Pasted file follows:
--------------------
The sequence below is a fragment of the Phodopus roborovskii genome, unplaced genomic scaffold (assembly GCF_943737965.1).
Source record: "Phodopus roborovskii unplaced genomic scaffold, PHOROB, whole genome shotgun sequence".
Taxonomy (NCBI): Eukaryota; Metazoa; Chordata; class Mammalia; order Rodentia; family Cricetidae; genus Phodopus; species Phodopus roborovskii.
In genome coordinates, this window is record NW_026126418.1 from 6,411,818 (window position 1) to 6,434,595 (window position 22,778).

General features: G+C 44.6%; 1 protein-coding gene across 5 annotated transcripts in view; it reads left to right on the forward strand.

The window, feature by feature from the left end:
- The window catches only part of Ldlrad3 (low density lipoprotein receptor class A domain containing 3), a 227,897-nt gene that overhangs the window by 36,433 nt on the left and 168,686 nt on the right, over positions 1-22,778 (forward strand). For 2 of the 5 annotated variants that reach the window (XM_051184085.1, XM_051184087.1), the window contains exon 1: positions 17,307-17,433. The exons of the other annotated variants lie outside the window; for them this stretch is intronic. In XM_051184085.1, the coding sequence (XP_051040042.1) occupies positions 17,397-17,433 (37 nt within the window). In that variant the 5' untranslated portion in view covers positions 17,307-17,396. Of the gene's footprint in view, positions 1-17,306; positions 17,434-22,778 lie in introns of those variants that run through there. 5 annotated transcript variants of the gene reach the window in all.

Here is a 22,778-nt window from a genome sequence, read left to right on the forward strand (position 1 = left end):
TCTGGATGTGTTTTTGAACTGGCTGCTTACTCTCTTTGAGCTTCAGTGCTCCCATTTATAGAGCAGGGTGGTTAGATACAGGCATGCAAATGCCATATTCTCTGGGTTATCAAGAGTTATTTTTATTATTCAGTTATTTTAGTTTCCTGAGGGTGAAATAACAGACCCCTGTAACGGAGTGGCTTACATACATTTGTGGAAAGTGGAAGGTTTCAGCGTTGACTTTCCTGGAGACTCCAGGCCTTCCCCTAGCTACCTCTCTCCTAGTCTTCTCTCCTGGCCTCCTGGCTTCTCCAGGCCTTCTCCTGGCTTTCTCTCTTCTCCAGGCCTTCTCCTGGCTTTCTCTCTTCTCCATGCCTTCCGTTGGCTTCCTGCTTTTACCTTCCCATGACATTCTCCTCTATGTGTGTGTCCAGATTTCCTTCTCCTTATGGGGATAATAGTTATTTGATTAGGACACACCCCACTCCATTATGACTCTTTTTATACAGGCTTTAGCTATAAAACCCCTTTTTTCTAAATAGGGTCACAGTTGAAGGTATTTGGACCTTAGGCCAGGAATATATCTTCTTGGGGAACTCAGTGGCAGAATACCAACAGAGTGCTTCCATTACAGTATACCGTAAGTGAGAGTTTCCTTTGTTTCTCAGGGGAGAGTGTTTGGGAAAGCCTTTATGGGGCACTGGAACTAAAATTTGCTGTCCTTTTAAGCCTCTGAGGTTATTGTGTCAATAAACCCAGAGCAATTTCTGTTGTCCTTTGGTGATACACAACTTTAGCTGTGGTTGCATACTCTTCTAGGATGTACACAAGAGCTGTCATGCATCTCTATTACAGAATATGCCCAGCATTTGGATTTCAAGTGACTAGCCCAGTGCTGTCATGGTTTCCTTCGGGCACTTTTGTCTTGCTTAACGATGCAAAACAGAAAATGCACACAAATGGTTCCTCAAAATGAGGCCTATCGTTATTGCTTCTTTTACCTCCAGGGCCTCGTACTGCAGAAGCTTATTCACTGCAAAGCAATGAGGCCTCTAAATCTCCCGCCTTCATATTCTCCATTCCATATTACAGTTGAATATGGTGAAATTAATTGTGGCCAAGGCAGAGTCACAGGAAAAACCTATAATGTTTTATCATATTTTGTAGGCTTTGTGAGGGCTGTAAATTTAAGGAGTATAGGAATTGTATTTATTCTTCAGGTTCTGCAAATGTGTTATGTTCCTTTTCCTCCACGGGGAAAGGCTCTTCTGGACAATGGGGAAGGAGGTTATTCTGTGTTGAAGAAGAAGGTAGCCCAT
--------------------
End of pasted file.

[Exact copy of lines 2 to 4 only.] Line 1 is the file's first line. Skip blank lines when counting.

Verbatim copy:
Source record: "Phodopus roborovskii unplaced genomic scaffold, PHOROB, whole genome shotgun sequence".
Taxonomy (NCBI): Eukaryota; Metazoa; Chordata; class Mammalia; order Rodentia; family Cricetidae; genus Phodopus; species Phodopus roborovskii.
In genome coordinates, this window is record NW_026126418.1 from 6,411,818 (window position 1) to 6,434,595 (window position 22,778).